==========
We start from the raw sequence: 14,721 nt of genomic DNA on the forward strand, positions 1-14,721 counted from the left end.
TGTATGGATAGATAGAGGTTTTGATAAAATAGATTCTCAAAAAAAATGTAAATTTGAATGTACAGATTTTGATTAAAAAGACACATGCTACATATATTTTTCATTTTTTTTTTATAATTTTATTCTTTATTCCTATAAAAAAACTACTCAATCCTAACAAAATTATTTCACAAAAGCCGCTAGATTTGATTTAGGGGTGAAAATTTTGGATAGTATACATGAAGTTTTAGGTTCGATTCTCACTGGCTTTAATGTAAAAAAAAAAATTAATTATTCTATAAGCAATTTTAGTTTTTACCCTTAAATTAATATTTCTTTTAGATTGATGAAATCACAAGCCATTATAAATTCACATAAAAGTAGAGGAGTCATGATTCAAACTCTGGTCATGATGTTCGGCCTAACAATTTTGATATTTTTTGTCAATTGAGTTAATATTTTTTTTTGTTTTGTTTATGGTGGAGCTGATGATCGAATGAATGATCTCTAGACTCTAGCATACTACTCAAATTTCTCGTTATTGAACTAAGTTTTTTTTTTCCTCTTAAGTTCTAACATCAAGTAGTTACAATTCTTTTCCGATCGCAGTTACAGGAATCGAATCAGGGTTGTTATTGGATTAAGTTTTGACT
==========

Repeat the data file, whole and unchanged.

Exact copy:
We start from the raw sequence: 14,721 nt of genomic DNA on the forward strand, positions 1-14,721 counted from the left end.
TGTATGGATAGATAGAGGTTTTGATAAAATAGATTCTCAAAAAAAATGTAAATTTGAATGTACAGATTTTGATTAAAAAGACACATGCTACATATATTTTTCATTTTTTTTTTATAATTTTATTCTTTATTCCTATAAAAAAACTACTCAATCCTAACAAAATTATTTCACAAAAGCCGCTAGATTTGATTTAGGGGTGAAAATTTTGGATAGTATACATGAAGTTTTAGGTTCGATTCTCACTGGCTTTAATGTAAAAAAAAAAATTAATTATTCTATAAGCAATTTTAGTTTTTACCCTTAAATTAATATTTCTTTTAGATTGATGAAATCACAAGCCATTATAAATTCACATAAAAGTAGAGGAGTCATGATTCAAACTCTGGTCATGATGTTCGGCCTAACAATTTTGATATTTTTTGTCAATTGAGTTAATATTTTTTTTTGTTTTGTTTATGGTGGAGCTGATGATCGAATGAATGATCTCTAGACTCTAGCATACTACTCAAATTTCTCGTTATTGAACTAAGTTTTTTTTTTCCTCTTAAGTTCTAACATCAAGTAGTTACAATTCTTTTCCGATCGCAGTTACAGGAATCGAATCAGGGTTGTTATTGGATTAAGTTTTGACT